- freely available
Nutrients 2014, 6(7), 2493-2508; doi:10.3390/nu6072493
Abstract: The main objective of this research was to determine the effects of a long-term ketogenic diet, rich in polyunsaturated fatty acids, on aerobic performance and exercise metabolism in off-road cyclists. Additionally, the effects of this diet on body mass and body composition were evaluated, as well as those that occurred in the lipid and lipoprotein profiles due to the dietary intervention. The research material included eight male subjects, aged 28.3 ± 3.9 years, with at least five years of training experience that competed in off-road cycling. Each cyclist performed a continuous exercise protocol on a cycloergometer with varied intensity, after a mixed and ketogenic diet in a crossover design. The ketogenic diet stimulated favorable changes in body mass and body composition, as well as in the lipid and lipoprotein profiles. Important findings of the present study include a significant increase in the relative values of maximal oxygen uptake (VO2max) and oxygen uptake at lactate threshold (VO2 LT) after the ketogenic diet, which can be explained by reductions in body mass and fat mass and/or the greater oxygen uptake necessary to obtain the same energy yield as on a mixed diet, due to increased fat oxidation or by enhanced sympathetic activation. The max work load and the work load at lactate threshold were significantly higher after the mixed diet. The values of the respiratory exchange ratio (RER) were significantly lower at rest and during particular stages of the exercise protocol following the ketogenic diet. The heart rate (HR) and oxygen uptake were significantly higher at rest and during the first three stages of exercise after the ketogenic diet, while the reverse was true during the last stage of the exercise protocol conducted with maximal intensity. Creatine kinase (CK) and lactate dehydrogenase (LDH) activity were significantly lower at rest and during particular stages of the 105-min exercise protocol following the low carbohydrate ketogenic diet. The alterations in insulin and cortisol concentrations due to the dietary intervention confirm the concept that the glucostatic mechanism controls the hormonal and metabolic responses to exercise.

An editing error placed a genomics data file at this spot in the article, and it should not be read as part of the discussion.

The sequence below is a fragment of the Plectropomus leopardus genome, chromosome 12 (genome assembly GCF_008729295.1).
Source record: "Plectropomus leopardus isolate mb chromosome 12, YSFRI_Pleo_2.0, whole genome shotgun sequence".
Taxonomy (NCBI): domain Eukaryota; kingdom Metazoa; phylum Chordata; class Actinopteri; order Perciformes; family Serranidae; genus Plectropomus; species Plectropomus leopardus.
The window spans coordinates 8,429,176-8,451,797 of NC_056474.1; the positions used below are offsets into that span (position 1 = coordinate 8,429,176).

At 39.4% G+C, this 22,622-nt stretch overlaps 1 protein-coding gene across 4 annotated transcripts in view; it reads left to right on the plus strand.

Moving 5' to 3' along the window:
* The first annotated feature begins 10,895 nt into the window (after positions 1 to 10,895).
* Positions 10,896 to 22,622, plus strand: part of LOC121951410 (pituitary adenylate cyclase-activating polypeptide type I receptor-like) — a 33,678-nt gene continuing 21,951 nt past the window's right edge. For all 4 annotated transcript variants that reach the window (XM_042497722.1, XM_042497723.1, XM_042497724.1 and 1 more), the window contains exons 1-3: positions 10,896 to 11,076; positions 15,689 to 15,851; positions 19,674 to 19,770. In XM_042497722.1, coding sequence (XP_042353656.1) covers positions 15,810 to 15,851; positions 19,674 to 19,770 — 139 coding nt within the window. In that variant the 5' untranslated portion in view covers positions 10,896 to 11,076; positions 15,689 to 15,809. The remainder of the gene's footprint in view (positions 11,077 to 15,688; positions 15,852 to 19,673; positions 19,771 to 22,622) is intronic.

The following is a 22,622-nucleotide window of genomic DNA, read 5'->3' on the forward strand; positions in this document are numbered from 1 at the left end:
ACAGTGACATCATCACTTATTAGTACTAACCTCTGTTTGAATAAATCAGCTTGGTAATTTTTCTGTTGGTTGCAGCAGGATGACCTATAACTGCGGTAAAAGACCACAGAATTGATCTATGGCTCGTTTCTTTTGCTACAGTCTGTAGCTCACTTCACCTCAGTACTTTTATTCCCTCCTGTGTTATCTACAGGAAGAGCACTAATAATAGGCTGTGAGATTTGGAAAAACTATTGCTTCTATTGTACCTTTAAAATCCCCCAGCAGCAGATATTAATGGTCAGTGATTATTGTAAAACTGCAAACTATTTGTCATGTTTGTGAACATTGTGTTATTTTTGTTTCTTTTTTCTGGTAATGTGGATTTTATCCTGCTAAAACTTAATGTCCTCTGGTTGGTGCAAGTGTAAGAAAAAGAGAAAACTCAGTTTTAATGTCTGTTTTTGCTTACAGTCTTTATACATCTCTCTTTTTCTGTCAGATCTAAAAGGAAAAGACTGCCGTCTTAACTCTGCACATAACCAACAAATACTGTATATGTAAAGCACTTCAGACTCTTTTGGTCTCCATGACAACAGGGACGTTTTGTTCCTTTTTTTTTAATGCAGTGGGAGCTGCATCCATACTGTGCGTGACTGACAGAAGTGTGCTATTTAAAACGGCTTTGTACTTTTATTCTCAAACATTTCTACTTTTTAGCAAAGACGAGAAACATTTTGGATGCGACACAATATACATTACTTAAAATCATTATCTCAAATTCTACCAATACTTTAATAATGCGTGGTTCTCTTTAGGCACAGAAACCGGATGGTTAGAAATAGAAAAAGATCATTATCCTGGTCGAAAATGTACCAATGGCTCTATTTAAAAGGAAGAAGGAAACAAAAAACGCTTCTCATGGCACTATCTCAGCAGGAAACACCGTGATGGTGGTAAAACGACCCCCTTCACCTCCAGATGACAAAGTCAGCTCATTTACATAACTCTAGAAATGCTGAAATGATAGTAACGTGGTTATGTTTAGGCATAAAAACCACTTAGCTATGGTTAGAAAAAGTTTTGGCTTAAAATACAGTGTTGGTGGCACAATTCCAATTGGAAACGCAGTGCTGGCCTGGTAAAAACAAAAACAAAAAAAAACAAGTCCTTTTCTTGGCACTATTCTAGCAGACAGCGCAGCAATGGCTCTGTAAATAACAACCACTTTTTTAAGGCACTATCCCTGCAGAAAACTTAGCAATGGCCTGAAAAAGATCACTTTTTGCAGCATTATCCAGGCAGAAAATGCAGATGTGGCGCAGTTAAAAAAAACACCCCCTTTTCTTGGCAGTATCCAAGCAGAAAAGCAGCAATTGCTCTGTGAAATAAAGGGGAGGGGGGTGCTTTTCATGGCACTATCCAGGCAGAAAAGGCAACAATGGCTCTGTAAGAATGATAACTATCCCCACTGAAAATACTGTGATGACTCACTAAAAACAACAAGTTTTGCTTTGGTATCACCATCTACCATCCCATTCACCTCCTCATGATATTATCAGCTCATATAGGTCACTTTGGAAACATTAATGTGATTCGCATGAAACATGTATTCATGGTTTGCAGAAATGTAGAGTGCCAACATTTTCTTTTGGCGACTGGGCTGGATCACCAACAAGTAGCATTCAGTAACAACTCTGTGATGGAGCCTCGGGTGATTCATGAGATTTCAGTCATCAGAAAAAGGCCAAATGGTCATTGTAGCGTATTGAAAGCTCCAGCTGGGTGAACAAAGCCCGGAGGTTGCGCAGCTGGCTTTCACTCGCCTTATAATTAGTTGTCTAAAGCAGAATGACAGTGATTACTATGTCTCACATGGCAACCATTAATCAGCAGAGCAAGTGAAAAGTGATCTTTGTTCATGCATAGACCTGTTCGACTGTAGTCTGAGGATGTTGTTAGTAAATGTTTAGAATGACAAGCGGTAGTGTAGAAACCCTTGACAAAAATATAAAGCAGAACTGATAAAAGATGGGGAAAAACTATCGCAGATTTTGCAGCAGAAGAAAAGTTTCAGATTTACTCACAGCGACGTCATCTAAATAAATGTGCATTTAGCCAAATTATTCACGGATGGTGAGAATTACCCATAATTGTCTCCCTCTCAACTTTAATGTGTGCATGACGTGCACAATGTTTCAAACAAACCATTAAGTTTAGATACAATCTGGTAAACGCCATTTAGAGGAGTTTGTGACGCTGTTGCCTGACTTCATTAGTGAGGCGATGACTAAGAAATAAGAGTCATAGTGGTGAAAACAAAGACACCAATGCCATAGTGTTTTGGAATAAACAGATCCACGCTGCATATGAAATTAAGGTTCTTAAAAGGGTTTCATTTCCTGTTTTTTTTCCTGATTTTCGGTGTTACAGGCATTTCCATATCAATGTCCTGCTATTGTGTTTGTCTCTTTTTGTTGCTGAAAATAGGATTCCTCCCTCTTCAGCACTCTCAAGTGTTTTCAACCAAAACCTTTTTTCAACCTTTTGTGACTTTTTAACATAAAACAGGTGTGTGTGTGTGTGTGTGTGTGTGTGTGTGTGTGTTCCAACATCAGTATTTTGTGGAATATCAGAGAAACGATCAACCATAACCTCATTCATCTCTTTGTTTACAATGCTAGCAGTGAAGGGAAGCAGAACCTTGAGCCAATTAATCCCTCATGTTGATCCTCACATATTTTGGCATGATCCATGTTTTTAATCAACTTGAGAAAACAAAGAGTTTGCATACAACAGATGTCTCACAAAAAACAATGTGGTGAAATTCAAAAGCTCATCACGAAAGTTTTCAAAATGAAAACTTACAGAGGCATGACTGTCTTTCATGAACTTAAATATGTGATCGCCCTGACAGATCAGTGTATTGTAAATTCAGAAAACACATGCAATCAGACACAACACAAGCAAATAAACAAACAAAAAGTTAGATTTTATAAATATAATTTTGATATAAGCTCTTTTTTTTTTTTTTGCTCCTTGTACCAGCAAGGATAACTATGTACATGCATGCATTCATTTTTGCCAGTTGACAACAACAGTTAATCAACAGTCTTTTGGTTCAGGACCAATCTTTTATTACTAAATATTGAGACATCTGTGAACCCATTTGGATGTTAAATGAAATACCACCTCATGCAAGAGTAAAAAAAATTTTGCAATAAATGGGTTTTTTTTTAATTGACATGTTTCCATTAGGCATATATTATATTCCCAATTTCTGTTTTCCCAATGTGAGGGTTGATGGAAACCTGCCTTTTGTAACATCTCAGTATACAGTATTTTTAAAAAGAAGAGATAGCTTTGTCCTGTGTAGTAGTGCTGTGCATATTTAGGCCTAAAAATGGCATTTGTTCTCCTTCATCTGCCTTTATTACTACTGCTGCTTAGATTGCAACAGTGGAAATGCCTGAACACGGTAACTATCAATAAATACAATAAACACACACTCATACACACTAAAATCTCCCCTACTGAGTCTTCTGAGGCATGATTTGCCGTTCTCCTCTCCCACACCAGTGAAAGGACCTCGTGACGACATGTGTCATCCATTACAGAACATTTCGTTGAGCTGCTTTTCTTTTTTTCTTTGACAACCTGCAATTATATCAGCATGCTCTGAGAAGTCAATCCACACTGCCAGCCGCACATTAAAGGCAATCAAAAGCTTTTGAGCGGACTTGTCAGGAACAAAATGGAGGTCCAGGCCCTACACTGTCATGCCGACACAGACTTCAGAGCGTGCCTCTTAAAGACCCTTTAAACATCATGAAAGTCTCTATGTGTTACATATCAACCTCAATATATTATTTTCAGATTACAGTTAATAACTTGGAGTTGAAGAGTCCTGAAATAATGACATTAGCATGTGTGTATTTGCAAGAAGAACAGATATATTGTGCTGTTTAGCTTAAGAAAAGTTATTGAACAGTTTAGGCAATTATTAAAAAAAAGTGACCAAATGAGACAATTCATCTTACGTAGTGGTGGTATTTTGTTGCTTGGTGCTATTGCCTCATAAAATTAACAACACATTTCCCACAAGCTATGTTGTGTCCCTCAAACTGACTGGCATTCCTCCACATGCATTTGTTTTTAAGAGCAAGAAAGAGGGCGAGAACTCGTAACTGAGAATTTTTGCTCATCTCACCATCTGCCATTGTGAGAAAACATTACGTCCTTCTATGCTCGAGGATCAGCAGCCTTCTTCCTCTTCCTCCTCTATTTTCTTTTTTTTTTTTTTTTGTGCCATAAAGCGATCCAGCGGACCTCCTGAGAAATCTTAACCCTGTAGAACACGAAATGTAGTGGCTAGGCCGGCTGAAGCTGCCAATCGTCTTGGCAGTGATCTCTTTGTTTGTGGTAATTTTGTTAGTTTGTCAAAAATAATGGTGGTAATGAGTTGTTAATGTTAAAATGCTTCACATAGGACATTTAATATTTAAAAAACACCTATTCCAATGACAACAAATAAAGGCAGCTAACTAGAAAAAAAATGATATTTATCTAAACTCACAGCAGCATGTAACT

An interaction between exercise-induced responses and nutrient availability has long been recognized . It seems that altering the substrate supply during exercise can modify a training impulse, yet it has not been clearly determined to what extent. Skeletal muscle energy status exerts profound effects on resting metabolism and fuel use during exercise, exercise capacity, regulation of cell signaling and gene expression, as well as numerous processes involved in training adaptation. Some of the more recent studies on nutrition and exercise metabolism have attempted to examine scientific evidence for the hypothesis that endurance training undertaken with low carbohydrate availability promotes greater adaptive changes compared to high carbohydrate availability [1,2,3].
Athletes in endurance sports, lasting one hour or more, are constantly searching for new nutrition strategies to enhance performance. Knowledge on energy metabolism has placed the focus on dietary carbohydrates in the past 3–4 decades, with most athletes experiencing carbohydrate loading for different periods of time before competition [4,5,6]. High carbohydrate diets increase muscle and liver glycogen stores, improving endurance performance, yet at the same time, they increase the rate of carbohydrate utilization during exercise. Having this in mind, scientists and athletes have begun experimenting with dietary procedures that would decrease the rate of carbohydrate utilization, while increasing fat metabolism during prolonged physical work [7,8,9]. It seems that such an alternative in exercise metabolism can be induced by a high fat, low carbohydrate diet. Very low carbohydrate ketogenic diets have been used for years in fighting obesity and different common and rare disease states .
Research suggests that mild ketosis may offer therapeutic potential in diseases related to substrate insufficiency or insulin resistance, those resulting from free radical damage and hypoxia [10,11]. On the other hand, there are some data indicating that blood ketones are related to fatigue and perceived effort during exercise . Most of these studies have been conducted with untrained and/or obese subjects. Research with competitive athletes in different sport disciplines is scarce, and conflicting results have been presented. Several studies with competitive athletes have indicated that low carbohydrate ketogenic diets do not compromise aerobic endurance and explosive strength performance, while decreasing body weight and fat mass [11,13,14]. Most studies with endurance athletes have indicated that prolonged ketosis results in an adaptation, after which free fatty acids become the major metabolic fuel, and carbohydrate utilization is markedly reduced during moderate, but exhausting exercise [7,9,15,16]. Thus, the justification for a low carbohydrate, high fat diet in endurance sports is to utilize a more concentrated fuel source to slow down the rate of carbohydrate use during exercise [15,16].